Saturday, March 16, 2019

Money Changes Everything…Almost

Money changes everything
I said money, money changes everything
You think you know what you're doin'
We don't pull the strings
It's all in the past now
Money changes everything.
-Lyrics from the song ‘Money Changes Everything’ by Cyndi Lauper

By now you’ve heard about the college admissions scandal. Rich people paying college administrators, testing services and coaches in order to get their little darlings into the elite school of their choice. The list of bribe paying parents includes notable entertainers and business leaders.

This is bad and it is big, but it’s not new. People with money get special treatment. That’s just how it works. And people with money get used to it. Eventually it becomes an entitlement. I am rich, I deserve it. Whether it’s flying around in a private jet, staying in a suite on the top floor where price line peasants dare not to tread or just getting a grand table with a view in the hottest new restaurant while everyone else has to wait for over a year to get a bad table in a small space by the kitchen door. Or making a big donation to a university to insure that a child or grandchild gains admission. Not a bribe, just a generous gesture of support for higher education.

And when your child wants to go to a certain school, there has to be a way to make that happen. It only takes money. Money along with some people who are willing to bend and, if need be, break the rules in order to accomplish outcomes for which the wealthy are willing to pay handsomely. Thus, we have the Great College Admissions Scandal of 2019.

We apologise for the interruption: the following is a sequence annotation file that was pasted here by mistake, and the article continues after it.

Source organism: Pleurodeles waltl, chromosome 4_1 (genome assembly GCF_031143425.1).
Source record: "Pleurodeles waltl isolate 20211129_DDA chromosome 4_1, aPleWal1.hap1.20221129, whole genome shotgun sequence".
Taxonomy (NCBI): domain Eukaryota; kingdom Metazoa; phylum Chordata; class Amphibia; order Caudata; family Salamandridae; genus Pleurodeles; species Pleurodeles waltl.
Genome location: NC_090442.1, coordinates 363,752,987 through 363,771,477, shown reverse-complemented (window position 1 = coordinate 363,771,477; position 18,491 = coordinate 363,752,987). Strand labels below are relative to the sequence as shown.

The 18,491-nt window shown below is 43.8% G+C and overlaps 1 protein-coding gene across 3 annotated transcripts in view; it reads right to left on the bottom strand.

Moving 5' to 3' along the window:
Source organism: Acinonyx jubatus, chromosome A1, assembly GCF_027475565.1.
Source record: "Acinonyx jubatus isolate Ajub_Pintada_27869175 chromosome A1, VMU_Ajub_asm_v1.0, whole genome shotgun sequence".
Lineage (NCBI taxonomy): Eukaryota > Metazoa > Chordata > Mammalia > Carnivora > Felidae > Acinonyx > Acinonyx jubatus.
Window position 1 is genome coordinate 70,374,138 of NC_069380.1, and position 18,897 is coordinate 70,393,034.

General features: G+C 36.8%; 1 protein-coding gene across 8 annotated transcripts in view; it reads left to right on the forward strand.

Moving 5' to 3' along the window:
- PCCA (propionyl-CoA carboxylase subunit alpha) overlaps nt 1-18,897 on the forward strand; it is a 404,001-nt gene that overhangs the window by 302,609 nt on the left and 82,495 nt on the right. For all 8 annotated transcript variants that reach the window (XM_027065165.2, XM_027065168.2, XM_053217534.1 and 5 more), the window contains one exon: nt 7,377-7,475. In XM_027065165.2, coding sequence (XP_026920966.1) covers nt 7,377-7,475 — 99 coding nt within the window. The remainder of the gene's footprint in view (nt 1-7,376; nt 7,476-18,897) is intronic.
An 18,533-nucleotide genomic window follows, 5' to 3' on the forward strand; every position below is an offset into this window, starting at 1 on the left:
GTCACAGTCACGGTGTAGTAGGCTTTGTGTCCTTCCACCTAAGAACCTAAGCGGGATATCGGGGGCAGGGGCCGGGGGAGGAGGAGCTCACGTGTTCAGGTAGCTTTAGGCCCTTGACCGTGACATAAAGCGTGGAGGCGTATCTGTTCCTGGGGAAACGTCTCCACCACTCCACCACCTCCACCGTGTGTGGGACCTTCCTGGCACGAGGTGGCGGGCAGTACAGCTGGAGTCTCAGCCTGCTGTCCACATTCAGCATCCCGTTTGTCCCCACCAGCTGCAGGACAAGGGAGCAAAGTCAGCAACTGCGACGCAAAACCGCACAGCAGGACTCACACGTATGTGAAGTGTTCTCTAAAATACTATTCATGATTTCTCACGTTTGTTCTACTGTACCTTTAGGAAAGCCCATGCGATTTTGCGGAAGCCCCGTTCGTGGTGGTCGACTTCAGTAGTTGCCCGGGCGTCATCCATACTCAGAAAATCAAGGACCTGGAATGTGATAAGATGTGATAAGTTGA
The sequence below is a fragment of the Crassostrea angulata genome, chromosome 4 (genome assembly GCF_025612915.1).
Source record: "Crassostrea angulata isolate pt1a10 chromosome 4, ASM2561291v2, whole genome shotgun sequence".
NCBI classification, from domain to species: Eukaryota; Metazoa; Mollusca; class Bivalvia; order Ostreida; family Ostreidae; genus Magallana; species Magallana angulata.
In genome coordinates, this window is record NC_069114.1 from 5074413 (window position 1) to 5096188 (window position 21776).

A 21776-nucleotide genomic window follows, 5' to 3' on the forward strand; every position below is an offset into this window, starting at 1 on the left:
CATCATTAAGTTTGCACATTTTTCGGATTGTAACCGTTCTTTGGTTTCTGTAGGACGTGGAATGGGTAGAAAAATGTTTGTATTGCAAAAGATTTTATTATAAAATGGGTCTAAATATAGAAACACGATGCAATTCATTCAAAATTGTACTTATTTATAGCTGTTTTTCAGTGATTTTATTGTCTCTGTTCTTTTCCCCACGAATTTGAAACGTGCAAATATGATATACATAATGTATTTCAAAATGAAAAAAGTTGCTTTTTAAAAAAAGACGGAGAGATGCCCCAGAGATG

Wealth means power and power can be used for the greater good or just the greater good of me and mine. So whether it’s their child, their political party, their business or just their alma mater's football team; people tend to use their wealth and power to gain advantage. What the Great College Admissions Scandal reveals is just how desperate and audacious some people have become in order to get what they want. It also demonstrates what happens in a society when the classical virtues of prudence, justice, temperance and courage are no longer taught.

The scale of this abuse of wealth and power is striking. A business was created that catered to this growing demand for ways to game the college admissions process. The silver lining around the Great College Admissions Scandal of 2019 is that it may just force universities to consider their real purpose and to establish admission standards that are not for sale. Lux et Veritas.

A bribe is seen as a charm by the one who gives it;
they think success will come at every turn. - Proverbs 17:8

No comments: